Blocking until a command is executed

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There are a few use cases where we need to ensure that a command has been successfully executed - and additionally, the projection has updated. More specifically: the events which have resulted from the command are persisted, and the projections which listen to these events are at least at that position. This is needed in the following scenarios:

  • For some Neos UI REST API calls, we need to change some state, and then read some projection to compute the response.
  • when we re-execute commands during the rebase of a content stream, we must ensure the projection is up to date after every command, to ensure the soft constraint checks for the following command work correctly. If we would violate this condition, it would be extremely likely that all commands executed rapidly one after the other, while the projection is way behind - this would effectively disable the soft constraints during rebase.

To implement this behavior, commands return a CommandResult object, which just has a single method blockUntilProjectionsAreUpToDate().

Internal Implementation

Internally, the CommandResult stores the event identifiers of the resulting events - because of that, the command handlers have to always use the EventWithIdentifier wrapper to have the identifier generated there (and not just during persistence, which would be too late to have it abailable in the CommandResult).

Then, when a projector works through its events one after the other, it stores the event identifiers it has recently seen in a list. Currently, we simply use a Flow cache for this with a short TTL.

Then, when we need to block until the projection is up to date, we simply ask the projection if all events are already in this list.

This implementation does deliberately not rely on a global ordering of all events with something like a global sequence counter; as not all event stores later on might have this functionality.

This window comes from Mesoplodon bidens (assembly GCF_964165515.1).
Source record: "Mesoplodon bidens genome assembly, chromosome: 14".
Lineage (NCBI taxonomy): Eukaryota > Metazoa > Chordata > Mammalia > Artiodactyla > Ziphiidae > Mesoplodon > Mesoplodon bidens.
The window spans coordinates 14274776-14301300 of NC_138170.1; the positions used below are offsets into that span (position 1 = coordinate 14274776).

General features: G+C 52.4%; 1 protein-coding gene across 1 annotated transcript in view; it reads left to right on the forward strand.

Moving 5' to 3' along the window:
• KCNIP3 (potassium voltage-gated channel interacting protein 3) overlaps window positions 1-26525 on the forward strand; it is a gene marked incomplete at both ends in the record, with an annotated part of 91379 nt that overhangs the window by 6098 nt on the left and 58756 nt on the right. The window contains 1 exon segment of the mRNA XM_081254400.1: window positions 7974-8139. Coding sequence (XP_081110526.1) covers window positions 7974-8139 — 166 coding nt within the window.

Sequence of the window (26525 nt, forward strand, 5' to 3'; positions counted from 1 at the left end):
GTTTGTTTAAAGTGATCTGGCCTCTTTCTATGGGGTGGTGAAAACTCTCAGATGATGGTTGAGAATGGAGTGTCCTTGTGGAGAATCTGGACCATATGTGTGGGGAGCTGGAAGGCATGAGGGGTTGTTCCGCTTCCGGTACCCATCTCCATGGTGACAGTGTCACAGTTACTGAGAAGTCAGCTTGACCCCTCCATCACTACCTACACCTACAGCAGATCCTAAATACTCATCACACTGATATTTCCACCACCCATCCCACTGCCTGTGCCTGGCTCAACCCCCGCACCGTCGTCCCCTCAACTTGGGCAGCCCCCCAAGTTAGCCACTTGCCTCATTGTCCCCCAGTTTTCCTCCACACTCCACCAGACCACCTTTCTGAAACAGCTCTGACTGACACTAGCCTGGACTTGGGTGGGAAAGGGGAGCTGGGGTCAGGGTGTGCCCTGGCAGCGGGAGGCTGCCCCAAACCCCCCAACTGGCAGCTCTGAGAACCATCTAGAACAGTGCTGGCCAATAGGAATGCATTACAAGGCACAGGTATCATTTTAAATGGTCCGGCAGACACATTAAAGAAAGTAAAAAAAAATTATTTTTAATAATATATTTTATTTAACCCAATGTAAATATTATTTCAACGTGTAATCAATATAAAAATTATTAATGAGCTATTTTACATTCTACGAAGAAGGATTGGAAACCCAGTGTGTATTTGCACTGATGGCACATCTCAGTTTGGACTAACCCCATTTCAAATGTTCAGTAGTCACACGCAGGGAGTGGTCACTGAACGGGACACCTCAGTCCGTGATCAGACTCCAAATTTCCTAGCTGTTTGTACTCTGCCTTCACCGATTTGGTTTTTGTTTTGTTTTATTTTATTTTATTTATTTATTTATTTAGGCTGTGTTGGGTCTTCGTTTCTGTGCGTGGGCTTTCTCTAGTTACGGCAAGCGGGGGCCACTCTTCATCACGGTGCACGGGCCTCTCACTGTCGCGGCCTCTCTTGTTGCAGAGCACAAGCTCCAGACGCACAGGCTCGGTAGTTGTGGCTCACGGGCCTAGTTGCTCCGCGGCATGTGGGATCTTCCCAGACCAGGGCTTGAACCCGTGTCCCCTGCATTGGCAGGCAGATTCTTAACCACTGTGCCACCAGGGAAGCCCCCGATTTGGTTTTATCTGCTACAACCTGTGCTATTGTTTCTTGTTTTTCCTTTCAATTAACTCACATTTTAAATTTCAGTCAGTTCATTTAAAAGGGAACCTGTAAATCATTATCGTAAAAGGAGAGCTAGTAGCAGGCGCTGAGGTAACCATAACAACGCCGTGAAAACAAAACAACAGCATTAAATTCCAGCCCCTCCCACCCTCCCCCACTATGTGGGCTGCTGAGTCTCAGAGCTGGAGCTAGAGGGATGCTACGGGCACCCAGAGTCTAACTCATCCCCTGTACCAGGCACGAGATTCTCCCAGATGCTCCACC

You might wonder how we ensure the recently seen event list does not grow unbounded? We arbitrarily cap it after a certain TTL: A projection does not need to answer whether it has ever seen a certain event, but instead whether it has recently seen a certain event.

The only point where we need this blocking behavior is inside a single request; and not during really long running work. If the user felt that he had to wait too long, he simply triggers a new request which is answered based on the current projection state.

Filtering Event Types

We are only allowed to ask a projection whether it has consumed an event if the projection actually handles this event type - as otherwise, it will never see this event and thus the event won’t be included in the “recently seen” list.

Beware of Race Conditions

We need to make sure that the recently-seen-events-list is only updated after the projection is updated and the changes are visible for everybody - this means the database transaction updating the projection tables must have been committed.

For our projections, the afterInvoke() handler in the projector is too early to record the event as seen, because a Database Transaction is already opened in the EventListenerInvoker, method $appliedEventsStorage->reserveHighestAppliedEventSequenceNumber(), before calling our projector. Thus, the database transaction lives longer than our single projector invocation.

To remedy this, the AbstractProcessedEventsAwareProjector only records the event IDs in afterInvoke(), and then, when releaseHighestAppliedSequenceNumber() is called, we publish the event IDs to the recently-seen-events-list. This is basically a deferred side-effect, taking place only after the projection is updated and committed.

Implementation might change

later on, we might further change the internal implementation; however as the public API is so minimal, it is unlikely that it will change further.